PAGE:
The History of St. Luke's Episcopal Church
Reprinted from St. Luke’s Centennial Celebration Booklet, November 1968
In the latter part of the year 1867, the Rev. Charles Stuart Hale, Rector of Immanuel Church, Bellows Falls, came to Chester and conducted an evening service in the Congregational Meeting House – this being the first Episcopal Service held in Chester. As succeeding services were held, interest was awakened, and an earnest desire for permanent services, leading to the formation of a “Ladies’ Sewing Society”, and later to “St. Philip’s Mission.”
An effort was then made to secure a missionary and to raise sufficient funds to support him. Between four and five hundred dollars were pledged, and four hundred dollars was promised by the Missionary Board of the Diocese of Vermont.
Encouraged by this success, a call was extended to the Rev. Alonzo B. Flanders, of the Diocese of New Hampshire, which he accepted for one year. The Rev. Mr. Flanders moved to Chester in March of 1868, as the resident missionary. Services were held on the third floor of the Chester Academy, located on the site of the present Junior High School. On Easter Day, April 12, 1868, a parish was organized under the provisions of the old Canons of the Diocese, to be known as St. Luke’s Parish, with Merrick Wentworth and Clements Leland as Wardens, and with ten communicants. On September 5, 1868, Bishop Bissell visited the parish and confirmed five persons.
Frederick E. Fullerton generously offered to donate a building site and to subscribe one thousand dollars. Plans for a church were drawn and given to the parish by P. Wentworth, an architect in Boston. All these plans came to an abrupt halt with the sudden death of Mr. Fullerton, at the age of 52, in February of 1869. But Mrs. Fullerton immediately informed the Vestry that it was her intention to carry out the plans of her husband. With this assurance, work was begun on the church. The house, located on the lot where the church now stands, was moved away by 16 yoke of oxen, and the foundation of the church was started. It soon became apparent that the building, as planned by the architect could not be built with the available funds and the work stopped. The Rector was able to raise only a few hundred dollars outside the parish to continue the construction. Again Mrs. Fullerton informed the Vestry of her desire to see the church completed and promised the money needed to do so. Work on the church was resumed and the building was completed in the spring of 1872, at a cost of $15,000, including all the furnishings and the organ which is still being used. Of the total cost, Mrs. Fullerton contributed $11,000. The Rectory, located on High Street, was also a gift of the Fullerton Family.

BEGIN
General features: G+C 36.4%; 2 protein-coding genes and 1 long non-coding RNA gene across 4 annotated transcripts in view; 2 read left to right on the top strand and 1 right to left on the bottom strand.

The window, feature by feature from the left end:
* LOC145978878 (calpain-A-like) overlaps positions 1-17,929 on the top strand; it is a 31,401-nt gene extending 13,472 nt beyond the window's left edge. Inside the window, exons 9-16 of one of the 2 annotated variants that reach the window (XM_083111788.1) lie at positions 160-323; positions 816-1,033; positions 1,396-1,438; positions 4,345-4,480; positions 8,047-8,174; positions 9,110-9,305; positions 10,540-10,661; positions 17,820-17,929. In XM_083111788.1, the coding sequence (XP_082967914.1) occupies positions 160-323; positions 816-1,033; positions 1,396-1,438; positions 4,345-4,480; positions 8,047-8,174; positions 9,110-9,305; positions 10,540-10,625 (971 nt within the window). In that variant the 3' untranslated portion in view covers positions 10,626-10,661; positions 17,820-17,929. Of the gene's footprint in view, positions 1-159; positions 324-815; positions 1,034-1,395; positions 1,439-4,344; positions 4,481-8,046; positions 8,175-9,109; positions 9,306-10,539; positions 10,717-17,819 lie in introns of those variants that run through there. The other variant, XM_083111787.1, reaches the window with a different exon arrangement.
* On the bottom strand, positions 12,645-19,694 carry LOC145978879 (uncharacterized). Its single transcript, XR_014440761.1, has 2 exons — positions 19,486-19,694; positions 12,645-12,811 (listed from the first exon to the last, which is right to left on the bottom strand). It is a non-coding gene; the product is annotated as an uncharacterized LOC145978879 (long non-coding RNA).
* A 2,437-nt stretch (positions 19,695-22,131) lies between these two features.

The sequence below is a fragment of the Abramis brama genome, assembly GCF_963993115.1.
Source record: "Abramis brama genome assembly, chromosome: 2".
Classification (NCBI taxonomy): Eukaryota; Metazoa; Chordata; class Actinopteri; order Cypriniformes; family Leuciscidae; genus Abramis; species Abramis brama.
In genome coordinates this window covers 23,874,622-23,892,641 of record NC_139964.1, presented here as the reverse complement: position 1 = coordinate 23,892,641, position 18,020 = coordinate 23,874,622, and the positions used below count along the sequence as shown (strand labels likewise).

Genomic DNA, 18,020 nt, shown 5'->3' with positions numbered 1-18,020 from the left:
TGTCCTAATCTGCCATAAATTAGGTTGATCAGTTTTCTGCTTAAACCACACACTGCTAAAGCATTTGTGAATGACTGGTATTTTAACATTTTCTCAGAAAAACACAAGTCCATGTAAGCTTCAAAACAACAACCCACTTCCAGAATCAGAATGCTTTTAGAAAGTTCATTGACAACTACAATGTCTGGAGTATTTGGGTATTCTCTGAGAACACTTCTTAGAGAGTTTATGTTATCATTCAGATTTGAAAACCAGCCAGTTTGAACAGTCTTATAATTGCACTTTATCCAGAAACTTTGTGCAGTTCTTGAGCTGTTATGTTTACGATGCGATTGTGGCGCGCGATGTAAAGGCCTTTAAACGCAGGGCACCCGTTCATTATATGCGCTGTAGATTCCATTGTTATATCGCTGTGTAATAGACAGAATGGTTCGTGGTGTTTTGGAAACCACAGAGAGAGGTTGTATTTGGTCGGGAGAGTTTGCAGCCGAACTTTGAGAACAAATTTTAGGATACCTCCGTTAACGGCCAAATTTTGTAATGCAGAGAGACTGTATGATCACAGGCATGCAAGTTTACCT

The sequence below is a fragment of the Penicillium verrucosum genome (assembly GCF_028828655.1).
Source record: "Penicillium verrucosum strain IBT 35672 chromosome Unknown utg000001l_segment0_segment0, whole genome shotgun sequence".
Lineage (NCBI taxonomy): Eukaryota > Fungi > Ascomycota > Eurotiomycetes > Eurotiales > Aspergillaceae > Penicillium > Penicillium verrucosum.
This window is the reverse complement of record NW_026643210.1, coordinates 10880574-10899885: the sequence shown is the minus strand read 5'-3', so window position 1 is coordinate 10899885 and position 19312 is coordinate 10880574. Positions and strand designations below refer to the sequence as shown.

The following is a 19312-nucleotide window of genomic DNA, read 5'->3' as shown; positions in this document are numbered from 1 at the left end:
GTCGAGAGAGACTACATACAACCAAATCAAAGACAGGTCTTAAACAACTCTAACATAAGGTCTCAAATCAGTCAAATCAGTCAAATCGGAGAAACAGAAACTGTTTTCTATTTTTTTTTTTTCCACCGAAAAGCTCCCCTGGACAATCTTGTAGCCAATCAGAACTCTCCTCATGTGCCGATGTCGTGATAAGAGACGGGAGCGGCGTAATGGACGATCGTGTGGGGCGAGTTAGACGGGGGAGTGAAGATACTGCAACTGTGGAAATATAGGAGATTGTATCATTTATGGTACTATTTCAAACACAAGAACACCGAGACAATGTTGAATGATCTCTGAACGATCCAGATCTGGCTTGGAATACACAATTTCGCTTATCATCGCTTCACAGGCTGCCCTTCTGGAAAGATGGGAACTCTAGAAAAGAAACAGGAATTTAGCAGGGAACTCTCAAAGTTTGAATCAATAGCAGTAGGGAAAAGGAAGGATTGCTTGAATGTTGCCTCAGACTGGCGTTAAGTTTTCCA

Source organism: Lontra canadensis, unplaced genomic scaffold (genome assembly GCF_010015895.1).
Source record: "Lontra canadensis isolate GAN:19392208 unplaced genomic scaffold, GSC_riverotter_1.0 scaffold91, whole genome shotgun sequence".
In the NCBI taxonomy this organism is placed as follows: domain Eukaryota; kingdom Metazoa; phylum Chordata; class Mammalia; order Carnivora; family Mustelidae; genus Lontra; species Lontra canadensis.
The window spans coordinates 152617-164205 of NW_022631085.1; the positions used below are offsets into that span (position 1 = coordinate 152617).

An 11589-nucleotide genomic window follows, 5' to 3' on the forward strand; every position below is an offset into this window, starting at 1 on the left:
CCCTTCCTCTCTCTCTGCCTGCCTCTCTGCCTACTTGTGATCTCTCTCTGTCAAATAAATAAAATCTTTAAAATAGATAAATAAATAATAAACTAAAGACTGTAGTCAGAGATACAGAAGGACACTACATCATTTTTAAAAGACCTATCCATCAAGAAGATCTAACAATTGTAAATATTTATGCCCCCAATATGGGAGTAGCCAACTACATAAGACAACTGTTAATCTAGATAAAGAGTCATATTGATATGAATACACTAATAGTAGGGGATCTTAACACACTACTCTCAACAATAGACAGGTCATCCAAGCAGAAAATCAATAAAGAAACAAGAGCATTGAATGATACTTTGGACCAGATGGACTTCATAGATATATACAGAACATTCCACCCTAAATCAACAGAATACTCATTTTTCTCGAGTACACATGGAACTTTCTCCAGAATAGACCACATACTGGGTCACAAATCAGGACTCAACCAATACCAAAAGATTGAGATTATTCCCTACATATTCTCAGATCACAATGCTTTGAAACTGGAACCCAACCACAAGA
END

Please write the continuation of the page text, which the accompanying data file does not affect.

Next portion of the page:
St. Luke’s church was consecrated in May 1872, by the Rt. Rev. William Henry Augustus Bissell, D.D., the second Bishop of Diocese of Vermont. The preacher at this service was the Rt. Rev. Thomas M. Clark, Bishop of Rhode Island.
This church building has served the congregation of St. Luke’s Parish for the past 100 years.
Oil heat replaced the wood burning furnaces, for which wood had been supplied from the wood lots of the members of the parish and “wood-cutting bees.” For several years, Sunday services were held in Willard Hall during the winter months, when in 1960 changes in the heating system made it possible to heat the main part of the church. A recent gift from Frederick Fullerton Wiley enabled the parish to make further renovations in Willard Hall, adding folding doors to the classrooms. What may have been the original carpeting in the church was replaced in 1962.
Lacking any parish hall facilities, the annual meetings, church suppers, and social gatherings, and sometimes the Sunday services during the winter months were held in Wiley Hall, over the L. A. Carpenter Store next door to the church, and made available to the parish by the generosity of Susan Fullerton Wiley. A bequest by Miss Pearl Willard in 1949 made it possible to finish excavating the basement of the church to provide a meeting hall with kitchen facilities, class rooms, and a chapel.
The Rev. Alonzo Flanders continued as Rector of St. Luke’s for fourteen and a half years, the longest time of any of its rectors. Gethsemane Church in Proctorsville was organized during this period, 1890, and was served by the Rev. Mr. Flanders and his successors until 1947, when this Mission was served from St. Mark’s Church, Springfield. From 1925 to 1947, the Rector of St. Luke's was in charge of the three
Churches - Gethsemane and St. Mark’s, in addition to the parish in Chester.
In 1947, Donald Aspden, a licensed Lay Reader conducted services at St. Luke’s Church under the direction of the Rev. Robert S. Kerr, Rector of Immanuel Church, Bellows Falls. Mr. Aspden soon became a candidate for Holy Orders, studying with the Examining Chaplains of the Diocese, and was ordained to the Diocanate in St. Luke’s Church by the Rt. Rev. Vedder Van Dyck, Bishop of Vermont, on Ascension Day, May 22, 1952. As Lay Reader and Deacon-in-Charge of St. Luke’s, Donald Aspden worked with great devotion in building up the parish, until his death in May 1953, just before he was to be ordained to the Priesthood.
At this time, St. Luke’s became a mission of Immanuel Church, Bellows Falls, with their assistant, the Rev. John M. Mills, serving as Priest-in-Charge of St. Luke’s, but living in Bellows Falls until 1955, when he moved into the Rectory in Chester, which had been rented since 1942.
The present Rector, the Rev. Warren E. Fowler, also was assistant at Immanuel Church from 1956 to 1961, when St. Luke’s was no longer connected with Immanuel Church.
At this same time, Gethsemane Church in Proctorsville again became part of the responsibility of the Rector of St. Luke’s.
As St. Luke’s Church enters its second hundred years, may the love and devotion of her members for God and His Church continue the witness of past generations.